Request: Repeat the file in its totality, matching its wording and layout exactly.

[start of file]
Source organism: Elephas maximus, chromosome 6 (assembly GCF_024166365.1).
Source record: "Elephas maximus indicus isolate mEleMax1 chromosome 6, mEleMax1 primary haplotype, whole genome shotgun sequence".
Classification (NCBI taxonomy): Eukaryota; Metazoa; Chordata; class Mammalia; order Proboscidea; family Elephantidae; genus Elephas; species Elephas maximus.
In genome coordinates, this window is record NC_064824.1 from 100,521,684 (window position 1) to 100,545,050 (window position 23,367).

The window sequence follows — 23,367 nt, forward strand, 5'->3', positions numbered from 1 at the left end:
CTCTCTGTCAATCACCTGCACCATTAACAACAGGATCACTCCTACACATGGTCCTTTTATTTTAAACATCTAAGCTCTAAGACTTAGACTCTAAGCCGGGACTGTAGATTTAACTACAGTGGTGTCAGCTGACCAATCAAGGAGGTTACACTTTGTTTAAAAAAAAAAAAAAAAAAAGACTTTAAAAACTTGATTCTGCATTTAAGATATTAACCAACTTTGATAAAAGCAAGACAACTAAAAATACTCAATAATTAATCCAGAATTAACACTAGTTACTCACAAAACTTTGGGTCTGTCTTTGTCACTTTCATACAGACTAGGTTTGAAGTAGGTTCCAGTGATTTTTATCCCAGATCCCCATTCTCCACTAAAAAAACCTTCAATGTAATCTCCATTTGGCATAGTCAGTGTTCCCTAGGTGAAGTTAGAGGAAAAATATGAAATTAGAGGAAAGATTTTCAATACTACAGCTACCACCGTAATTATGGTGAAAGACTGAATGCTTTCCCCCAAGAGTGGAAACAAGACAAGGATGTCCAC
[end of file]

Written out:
Source organism: Elephas maximus, chromosome 6 (assembly GCF_024166365.1).
Source record: "Elephas maximus indicus isolate mEleMax1 chromosome 6, mEleMax1 primary haplotype, whole genome shotgun sequence".
Classification (NCBI taxonomy): Eukaryota; Metazoa; Chordata; class Mammalia; order Proboscidea; family Elephantidae; genus Elephas; species Elephas maximus.
In genome coordinates, this window is record NC_064824.1 from 100,521,684 (window position 1) to 100,545,050 (window position 23,367).

The window sequence follows — 23,367 nt, forward strand, 5'->3', positions numbered from 1 at the left end:
CTCTCTGTCAATCACCTGCACCATTAACAACAGGATCACTCCTACACATGGTCCTTTTATTTTAAACATCTAAGCTCTAAGACTTAGACTCTAAGCCGGGACTGTAGATTTAACTACAGTGGTGTCAGCTGACCAATCAAGGAGGTTACACTTTGTTTAAAAAAAAAAAAAAAAAAAGACTTTAAAAACTTGATTCTGCATTTAAGATATTAACCAACTTTGATAAAAGCAAGACAACTAAAAATACTCAATAATTAATCCAGAATTAACACTAGTTACTCACAAAACTTTGGGTCTGTCTTTGTCACTTTCATACAGACTAGGTTTGAAGTAGGTTCCAGTGATTTTTATCCCAGATCCCCATTCTCCACTAAAAAAACCTTCAATGTAATCTCCATTTGGCATAGTCAGTGTTCCCTAGGTGAAGTTAGAGGAAAAATATGAAATTAGAGGAAAGATTTTCAATACTACAGCTACCACCGTAATTATGGTGAAAGACTGAATGCTTTCCCCCAAGAGTGGAAACAAGACAAGGATGTCCAC